Bank of England is under pressure to take more aggressive action on rate decisions

Bank of England will likely raise interest rates on Thursday by a quarter-point to 4.75 percent, as calls to take more aggressive action against persistently high inflation increase.

According to data released on Wednesday that was worse than expected, headline inflation remained at 8.7% in May. Core inflation, which excludes volatile energy and food prices, rose to 7.1%, the highest since 1992.

Some economists thought the inflation numbers were so bad, the BoE could surprise us with a 0.5 percent increase at their midday announcement. Or they might signal that a big move is coming at the next Monetary Policy Committee in August.

Allan Monks of JPMorgan said that the BoE’s two latest inflation figures left him feeling “strongly” that the MPC would be wise to act by raising 0.5 percentage points in the next week.

He said that the MPC will probably continue with the smaller increase “purely because the BoE did not provide any signal, no guidance, on this issue”.

Financial markets are now predicting that interest rates will hit 6 percent by the end the year, increasing the cost of mortgages. Ministers are preparing for a backlash from core Conservative voters before the next election.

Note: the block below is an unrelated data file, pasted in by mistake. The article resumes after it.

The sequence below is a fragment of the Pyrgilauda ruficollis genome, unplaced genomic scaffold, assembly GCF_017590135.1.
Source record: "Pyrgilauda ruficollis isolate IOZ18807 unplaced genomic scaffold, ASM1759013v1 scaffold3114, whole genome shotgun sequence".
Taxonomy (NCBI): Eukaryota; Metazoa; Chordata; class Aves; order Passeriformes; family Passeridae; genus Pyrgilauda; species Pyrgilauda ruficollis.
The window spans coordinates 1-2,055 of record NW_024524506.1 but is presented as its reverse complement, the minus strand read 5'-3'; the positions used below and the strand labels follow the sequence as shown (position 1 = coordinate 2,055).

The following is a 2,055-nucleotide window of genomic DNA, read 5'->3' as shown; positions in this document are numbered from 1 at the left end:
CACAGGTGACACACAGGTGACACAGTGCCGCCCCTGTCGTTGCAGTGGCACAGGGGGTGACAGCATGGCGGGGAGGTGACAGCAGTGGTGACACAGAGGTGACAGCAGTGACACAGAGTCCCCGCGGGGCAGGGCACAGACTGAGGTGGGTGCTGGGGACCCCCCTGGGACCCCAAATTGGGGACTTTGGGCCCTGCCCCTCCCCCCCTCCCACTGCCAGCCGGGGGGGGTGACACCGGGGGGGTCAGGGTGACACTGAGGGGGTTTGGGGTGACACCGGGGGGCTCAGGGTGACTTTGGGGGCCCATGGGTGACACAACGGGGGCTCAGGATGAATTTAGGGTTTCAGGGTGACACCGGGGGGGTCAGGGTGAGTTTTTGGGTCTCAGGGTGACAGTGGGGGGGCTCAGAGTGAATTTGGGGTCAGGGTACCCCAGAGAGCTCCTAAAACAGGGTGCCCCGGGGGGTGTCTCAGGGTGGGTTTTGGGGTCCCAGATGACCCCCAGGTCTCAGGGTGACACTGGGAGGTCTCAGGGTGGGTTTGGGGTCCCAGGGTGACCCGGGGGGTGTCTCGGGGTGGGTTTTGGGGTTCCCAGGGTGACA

Rishi Sunak will tell the nation on Thursday that it is his “deep moral responsibility” as prime minister to combat inflation. He will argue that any delay will only make things worse.

He will state that “our number one priority this year is to reduce inflation by half and return to our target of 2%.” “I’m confident we can achieve this goal if we keep our nerve.”

A survey conducted by StepChange (a debt relief charity) before the recent concerns about mortgage rates found that almost half of all mortgage owners had difficulty paying bills and servicing their debts over the last few months.

Labour called for the government on Wednesday night to force lenders to assist struggling borrowers.

Support could be provided by extending the mortgage term or allowing a temporary switch to only interest payments.

The Conservatives claim that the Financial Conduct Authority already requires banks to assist customers who are having difficulty paying their home loan.

The pledge made by the Prime Minister in January to reduce inflation to half has been harder to achieve after Wednesday’s numbers. In order to achieve a 5.8% inflation rate in the fourth quarter, the monthly rate would have to be reduced from 0.7% in May to 0.3% for the following six months.

Virgin Money, TSB, and NatWest are among the lenders who announced higher interest rates for fixed-rate mortgages on Wednesday.

Moneyfacts, a finance website, reports that the average rate on two-year fixed rates was 6.15 percent just before the inflation announcement. It was 5.98 percent on Friday.

Jeremy Hunt, the chancellor met MoneySavingExpert’s founder Martin Lewis in order to discuss rising rates of mortgages. Lewis stated this week that a “ticking bomb” that he warned about has now “exploded”.

Hunt’s hopes to win the 2024 elections on the basis of tax cuts have been undermined by the combination of high inflation, rising rates of interest and increasing costs of servicing the government debt.